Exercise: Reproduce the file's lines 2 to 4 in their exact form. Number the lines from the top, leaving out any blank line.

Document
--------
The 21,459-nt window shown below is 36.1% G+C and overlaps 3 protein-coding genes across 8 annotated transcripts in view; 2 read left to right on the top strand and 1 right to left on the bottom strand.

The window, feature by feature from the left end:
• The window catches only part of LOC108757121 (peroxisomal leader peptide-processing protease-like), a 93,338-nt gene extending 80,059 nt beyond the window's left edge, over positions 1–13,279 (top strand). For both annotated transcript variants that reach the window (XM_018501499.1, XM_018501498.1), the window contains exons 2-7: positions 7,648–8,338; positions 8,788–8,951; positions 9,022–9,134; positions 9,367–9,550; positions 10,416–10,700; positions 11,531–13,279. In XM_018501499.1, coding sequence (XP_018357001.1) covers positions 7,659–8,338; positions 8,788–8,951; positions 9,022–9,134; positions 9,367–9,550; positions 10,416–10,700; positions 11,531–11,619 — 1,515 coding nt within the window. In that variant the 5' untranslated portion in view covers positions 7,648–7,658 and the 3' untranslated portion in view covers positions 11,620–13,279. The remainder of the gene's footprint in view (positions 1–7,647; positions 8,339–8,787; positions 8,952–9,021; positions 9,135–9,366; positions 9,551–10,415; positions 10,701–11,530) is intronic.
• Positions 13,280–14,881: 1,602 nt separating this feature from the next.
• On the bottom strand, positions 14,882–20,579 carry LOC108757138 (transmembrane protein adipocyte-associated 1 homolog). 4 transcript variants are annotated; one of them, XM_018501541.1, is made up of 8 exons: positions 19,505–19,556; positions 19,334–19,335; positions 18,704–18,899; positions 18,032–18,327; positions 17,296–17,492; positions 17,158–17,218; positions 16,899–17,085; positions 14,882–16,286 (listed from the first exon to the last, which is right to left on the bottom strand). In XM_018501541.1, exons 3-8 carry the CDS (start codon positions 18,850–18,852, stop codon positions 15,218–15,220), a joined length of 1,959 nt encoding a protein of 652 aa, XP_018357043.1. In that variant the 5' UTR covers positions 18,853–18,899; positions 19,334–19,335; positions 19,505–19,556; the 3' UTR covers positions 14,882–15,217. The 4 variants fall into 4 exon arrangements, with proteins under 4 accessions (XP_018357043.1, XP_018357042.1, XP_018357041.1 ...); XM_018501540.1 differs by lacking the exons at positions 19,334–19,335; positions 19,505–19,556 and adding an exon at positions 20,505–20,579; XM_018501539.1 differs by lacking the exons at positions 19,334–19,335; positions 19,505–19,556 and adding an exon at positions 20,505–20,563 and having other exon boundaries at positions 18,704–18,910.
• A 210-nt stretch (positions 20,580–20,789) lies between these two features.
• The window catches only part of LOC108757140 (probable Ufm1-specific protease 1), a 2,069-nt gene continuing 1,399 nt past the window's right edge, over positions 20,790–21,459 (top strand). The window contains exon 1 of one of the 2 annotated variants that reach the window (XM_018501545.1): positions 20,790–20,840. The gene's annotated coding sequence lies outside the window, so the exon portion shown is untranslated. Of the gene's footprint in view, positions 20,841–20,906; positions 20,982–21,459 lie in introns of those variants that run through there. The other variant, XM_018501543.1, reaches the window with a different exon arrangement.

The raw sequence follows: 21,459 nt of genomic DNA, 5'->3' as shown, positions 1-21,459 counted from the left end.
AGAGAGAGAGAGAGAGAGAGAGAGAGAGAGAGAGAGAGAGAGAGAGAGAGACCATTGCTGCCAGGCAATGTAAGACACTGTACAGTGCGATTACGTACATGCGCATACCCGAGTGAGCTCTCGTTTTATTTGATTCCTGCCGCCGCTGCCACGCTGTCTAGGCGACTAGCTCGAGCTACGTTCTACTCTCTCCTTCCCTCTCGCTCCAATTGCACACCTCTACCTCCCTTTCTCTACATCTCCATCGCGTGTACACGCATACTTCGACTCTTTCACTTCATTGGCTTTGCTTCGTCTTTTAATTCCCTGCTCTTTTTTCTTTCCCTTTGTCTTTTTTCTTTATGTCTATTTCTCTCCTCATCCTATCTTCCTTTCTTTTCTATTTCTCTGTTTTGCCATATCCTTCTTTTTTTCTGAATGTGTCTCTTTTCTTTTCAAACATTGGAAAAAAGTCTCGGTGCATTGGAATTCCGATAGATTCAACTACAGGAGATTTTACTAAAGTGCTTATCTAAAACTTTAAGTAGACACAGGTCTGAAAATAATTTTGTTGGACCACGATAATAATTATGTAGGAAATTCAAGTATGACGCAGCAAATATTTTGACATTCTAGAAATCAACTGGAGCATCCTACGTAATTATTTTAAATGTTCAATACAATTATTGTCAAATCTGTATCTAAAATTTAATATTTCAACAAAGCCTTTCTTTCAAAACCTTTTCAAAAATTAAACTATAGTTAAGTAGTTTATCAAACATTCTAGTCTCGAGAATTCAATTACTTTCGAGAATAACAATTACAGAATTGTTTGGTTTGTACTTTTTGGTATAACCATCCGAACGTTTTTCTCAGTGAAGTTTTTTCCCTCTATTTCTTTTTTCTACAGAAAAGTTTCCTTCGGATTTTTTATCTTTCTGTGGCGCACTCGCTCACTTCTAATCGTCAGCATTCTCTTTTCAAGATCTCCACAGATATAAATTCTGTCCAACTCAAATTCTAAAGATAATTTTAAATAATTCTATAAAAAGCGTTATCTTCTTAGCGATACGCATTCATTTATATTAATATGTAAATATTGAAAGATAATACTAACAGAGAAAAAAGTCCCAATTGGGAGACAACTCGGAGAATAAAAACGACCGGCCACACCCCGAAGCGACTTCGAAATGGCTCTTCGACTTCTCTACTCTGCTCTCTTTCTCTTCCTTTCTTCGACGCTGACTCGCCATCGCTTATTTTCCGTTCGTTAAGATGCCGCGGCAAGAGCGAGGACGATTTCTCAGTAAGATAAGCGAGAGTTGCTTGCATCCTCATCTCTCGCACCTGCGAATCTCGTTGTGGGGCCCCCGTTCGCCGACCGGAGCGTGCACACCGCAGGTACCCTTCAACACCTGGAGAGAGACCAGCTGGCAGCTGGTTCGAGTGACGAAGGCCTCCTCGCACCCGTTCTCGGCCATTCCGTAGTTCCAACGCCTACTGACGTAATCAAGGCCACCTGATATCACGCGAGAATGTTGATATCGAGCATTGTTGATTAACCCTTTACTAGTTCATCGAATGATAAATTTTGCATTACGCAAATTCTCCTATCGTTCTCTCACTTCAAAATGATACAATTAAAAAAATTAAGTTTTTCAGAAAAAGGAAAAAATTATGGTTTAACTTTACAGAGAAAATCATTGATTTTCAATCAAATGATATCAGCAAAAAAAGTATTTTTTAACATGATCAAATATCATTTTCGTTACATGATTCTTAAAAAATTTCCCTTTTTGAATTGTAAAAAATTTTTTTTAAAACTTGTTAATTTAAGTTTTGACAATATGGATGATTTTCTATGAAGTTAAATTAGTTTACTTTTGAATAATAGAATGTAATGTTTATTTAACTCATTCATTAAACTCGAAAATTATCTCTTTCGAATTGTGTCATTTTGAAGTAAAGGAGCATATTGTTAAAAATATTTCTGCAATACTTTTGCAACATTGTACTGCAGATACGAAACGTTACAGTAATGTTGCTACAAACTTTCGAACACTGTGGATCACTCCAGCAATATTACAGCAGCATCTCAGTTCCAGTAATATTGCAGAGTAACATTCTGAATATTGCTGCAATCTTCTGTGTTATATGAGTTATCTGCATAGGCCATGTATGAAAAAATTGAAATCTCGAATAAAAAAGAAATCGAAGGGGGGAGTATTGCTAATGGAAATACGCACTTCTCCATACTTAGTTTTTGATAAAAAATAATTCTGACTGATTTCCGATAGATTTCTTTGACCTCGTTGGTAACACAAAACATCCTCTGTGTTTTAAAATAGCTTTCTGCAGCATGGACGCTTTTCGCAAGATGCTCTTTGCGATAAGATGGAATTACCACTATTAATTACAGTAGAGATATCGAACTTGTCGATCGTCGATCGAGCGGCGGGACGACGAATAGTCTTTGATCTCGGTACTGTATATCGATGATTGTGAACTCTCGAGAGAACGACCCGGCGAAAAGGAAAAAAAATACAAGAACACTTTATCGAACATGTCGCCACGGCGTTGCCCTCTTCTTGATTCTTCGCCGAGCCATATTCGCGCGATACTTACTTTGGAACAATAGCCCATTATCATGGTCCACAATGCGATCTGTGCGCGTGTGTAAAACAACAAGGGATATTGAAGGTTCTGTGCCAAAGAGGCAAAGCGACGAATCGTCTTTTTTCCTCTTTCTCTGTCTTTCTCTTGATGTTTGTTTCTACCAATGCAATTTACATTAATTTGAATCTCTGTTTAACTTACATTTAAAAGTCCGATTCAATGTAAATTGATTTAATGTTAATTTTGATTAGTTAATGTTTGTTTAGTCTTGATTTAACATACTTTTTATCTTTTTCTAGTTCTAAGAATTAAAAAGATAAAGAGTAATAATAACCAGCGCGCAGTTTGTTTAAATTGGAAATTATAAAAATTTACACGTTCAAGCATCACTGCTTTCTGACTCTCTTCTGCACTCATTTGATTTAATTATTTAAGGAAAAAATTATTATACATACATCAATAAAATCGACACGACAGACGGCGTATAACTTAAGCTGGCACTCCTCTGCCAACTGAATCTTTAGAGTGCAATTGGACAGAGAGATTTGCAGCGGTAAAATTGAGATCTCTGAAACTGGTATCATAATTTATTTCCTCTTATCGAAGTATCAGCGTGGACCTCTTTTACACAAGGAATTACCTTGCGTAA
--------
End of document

The window, feature by feature from the left end:
• The window catches only part of LOC108757121 (peroxisomal leader peptide-processing protease-like), a 93,338-nt gene extending 80,059 nt beyond the window's left edge, over positions 1–13,279 (top strand). For both annotated transcript variants that reach the window (XM_018501499.1, XM_018501498.1), the window contains exons 2-7: positions 7,648–8,338; positions 8,788–8,951; positions 9,022–9,134; positions 9,367–9,550; positions 10,416–10,700; positions 11,531–13,279. In XM_018501499.1, coding sequence (XP_018357001.1) covers positions 7,659–8,338; positions 8,788–8,951; positions 9,022–9,134; positions 9,367–9,550; positions 10,416–10,700; positions 11,531–11,619 — 1,515 coding nt within the window. In that variant the 5' untranslated portion in view covers positions 7,648–7,658 and the 3' untranslated portion in view covers positions 11,620–13,279. The remainder of the gene's footprint in view (positions 1–7,647; positions 8,339–8,787; positions 8,952–9,021; positions 9,135–9,366; positions 9,551–10,415; positions 10,701–11,530) is intronic.
• Positions 13,280–14,881: 1,602 nt separating this feature from the next.